July 28 (UPI) -- President Joe Biden signed a memo on Wednesday to increase national defenses against cyberattacks and counter major online attacks against sectors of the federal government and private businesses.
Biden signed the national security memo on "improving cybersecurity for critical infrastructure control systems" implementing what the administration says are "long overdue efforts" to meet ongoing threats.
"The cybersecurity threats posed to the systems that control and operate the critical infrastructure on which we all depend are among the most significant and growing issues confronting our nation," the memo states.
The Homeland Security Department's Cybersecurity and Infrastructure Security Agency and National Institute of Standards and Technology will be part of the effort, officials said.
"We expect those standards will assist companies responsible for providing essential services like power, water and transportation to strengthen their cybersecurity," the White House said in a statement.
"The degradation, destruction, or malfunction of systems that control this infrastructure can have cascading physical consequences that could have a debilitating effect on national security, economic security, and the public health and safety of the American people."
The memo outlines several goals, including developing cybersecurity performance goals and deploying technology and systems that provide threat visibility, indicators, detections and warnings.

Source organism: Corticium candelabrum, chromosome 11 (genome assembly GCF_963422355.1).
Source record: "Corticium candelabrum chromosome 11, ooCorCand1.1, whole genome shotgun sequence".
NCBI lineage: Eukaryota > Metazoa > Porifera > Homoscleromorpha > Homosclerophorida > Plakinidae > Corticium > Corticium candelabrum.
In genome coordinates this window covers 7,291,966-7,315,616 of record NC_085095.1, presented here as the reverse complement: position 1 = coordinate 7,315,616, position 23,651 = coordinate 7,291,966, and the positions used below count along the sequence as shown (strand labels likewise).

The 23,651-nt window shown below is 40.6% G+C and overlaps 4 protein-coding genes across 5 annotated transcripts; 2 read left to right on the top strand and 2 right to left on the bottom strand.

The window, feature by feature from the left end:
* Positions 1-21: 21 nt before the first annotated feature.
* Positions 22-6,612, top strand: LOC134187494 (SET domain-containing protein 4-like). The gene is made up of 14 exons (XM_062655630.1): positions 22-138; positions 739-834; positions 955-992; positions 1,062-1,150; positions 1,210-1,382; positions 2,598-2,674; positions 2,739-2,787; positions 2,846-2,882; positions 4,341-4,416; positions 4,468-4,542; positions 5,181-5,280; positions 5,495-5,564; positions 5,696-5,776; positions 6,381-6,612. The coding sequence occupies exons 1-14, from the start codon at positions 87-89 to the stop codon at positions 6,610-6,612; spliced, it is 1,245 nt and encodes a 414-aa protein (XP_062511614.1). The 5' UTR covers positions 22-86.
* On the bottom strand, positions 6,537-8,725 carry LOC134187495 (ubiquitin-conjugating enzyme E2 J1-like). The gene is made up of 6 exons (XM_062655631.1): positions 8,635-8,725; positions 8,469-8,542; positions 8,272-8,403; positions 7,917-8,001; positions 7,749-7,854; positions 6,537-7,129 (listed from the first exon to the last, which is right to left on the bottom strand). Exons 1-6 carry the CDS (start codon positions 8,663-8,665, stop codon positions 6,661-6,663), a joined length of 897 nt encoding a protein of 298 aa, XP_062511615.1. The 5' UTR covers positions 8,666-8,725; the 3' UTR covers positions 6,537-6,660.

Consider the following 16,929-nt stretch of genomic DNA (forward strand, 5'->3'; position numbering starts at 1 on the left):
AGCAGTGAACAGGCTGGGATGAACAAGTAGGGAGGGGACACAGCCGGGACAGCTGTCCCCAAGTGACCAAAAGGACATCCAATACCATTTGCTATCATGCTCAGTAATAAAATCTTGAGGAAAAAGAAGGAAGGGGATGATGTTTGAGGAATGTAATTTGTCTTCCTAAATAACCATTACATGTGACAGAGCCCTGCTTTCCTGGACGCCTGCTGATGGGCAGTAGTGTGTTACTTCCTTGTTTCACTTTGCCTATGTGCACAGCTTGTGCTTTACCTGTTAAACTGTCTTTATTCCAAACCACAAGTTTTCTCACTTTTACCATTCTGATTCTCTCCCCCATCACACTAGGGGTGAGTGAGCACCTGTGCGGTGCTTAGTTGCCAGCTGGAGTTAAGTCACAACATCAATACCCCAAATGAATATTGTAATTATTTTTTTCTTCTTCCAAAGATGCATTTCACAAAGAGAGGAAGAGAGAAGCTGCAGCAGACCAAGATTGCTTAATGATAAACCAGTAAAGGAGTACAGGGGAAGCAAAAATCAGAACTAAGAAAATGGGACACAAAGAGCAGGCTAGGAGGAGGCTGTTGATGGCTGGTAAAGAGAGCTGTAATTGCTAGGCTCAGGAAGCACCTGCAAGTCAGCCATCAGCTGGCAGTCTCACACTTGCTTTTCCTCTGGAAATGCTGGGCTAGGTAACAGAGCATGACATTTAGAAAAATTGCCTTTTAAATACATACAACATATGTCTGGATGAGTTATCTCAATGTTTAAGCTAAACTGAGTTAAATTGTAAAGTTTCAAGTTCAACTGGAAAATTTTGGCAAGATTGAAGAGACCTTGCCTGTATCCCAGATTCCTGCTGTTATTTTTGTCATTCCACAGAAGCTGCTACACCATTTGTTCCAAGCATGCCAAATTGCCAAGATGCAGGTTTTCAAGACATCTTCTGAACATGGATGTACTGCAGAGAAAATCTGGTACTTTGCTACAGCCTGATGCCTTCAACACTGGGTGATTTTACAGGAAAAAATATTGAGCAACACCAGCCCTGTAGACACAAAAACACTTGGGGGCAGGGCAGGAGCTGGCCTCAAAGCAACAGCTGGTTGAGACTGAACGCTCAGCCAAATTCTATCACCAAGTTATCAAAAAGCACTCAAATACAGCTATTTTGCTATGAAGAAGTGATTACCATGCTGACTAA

It calls on companies to meet various online security standards including encrypting data and all users on a system to enable two-factor authentication to combat hackers.
"Our current posture is woefully insufficient given the evolving threat we face today. We really kicked the can down the road for a long time," an administration official said. "The administration is committed to leveraging every authority we have, though limited, and we are also open to new approaches, both voluntary and mandatory."
Officials said recent ransomware attacks on the Colonial Pipeline and JBS Foods in the United States illustrated how fragile cybersecurity can be in the private sector.
The Colonial Pipeline cyberattack in May crippled delivery of about 100 million gallons of gas per day along the East Coast. The shutdown led to fuel shortages and panic buying at gas pumps.
The memo comes after Biden on Tuesday warned that cyberattacks could escalate into physical warfare during a visit to the Office of the Director of National Intelligence.
"If we end up in a war, a real shooting war with a major power, it's going to be as a consequence of a cyber breach of great consequence," Biden said.